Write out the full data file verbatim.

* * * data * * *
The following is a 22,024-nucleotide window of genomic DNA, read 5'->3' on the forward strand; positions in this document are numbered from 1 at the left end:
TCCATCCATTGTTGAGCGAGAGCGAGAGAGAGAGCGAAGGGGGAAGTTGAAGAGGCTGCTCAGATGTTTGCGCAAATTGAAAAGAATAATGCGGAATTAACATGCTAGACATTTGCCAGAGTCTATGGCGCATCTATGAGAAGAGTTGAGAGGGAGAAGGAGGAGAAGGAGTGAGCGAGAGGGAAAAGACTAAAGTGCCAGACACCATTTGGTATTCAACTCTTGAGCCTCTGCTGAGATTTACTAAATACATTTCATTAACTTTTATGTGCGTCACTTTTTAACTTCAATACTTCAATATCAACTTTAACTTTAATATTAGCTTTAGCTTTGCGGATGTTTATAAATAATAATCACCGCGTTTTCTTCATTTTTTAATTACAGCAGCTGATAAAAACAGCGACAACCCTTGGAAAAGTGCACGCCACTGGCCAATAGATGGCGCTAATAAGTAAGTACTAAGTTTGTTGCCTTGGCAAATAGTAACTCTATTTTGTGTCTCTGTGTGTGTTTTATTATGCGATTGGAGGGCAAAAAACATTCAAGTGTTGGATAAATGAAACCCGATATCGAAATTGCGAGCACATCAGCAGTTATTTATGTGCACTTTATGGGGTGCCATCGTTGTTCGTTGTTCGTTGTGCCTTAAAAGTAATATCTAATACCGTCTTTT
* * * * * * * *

The following is a 22,024-nucleotide window of genomic DNA, read 5'->3' on the forward strand; positions in this document are numbered from 1 at the left end:
TCCATCCATTGTTGAGCGAGAGCGAGAGAGAGAGCGAAGGGGGAAGTTGAAGAGGCTGCTCAGATGTTTGCGCAAATTGAAAAGAATAATGCGGAATTAACATGCTAGACATTTGCCAGAGTCTATGGCGCATCTATGAGAAGAGTTGAGAGGGAGAAGGAGGAGAAGGAGTGAGCGAGAGGGAAAAGACTAAAGTGCCAGACACCATTTGGTATTCAACTCTTGAGCCTCTGCTGAGATTTACTAAATACATTTCATTAACTTTTATGTGCGTCACTTTTTAACTTCAATACTTCAATATCAACTTTAACTTTAATATTAGCTTTAGCTTTGCGGATGTTTATAAATAATAATCACCGCGTTTTCTTCATTTTTTAATTACAGCAGCTGATAAAAACAGCGACAACCCTTGGAAAAGTGCACGCCACTGGCCAATAGATGGCGCTAATAAGTAAGTACTAAGTTTGTTGCCTTGGCAAATAGTAACTCTATTTTGTGTCTCTGTGTGTGTTTTATTATGCGATTGGAGGGCAAAAAACATTCAAGTGTTGGATAAATGAAACCCGATATCGAAATTGCGAGCACATCAGCAGTTATTTATGTGCACTTTATGGGGTGCCATCGTTGTTCGTTGTTCGTTGTGCCTTAAAAGTAATATCTAATACCGTCTTTT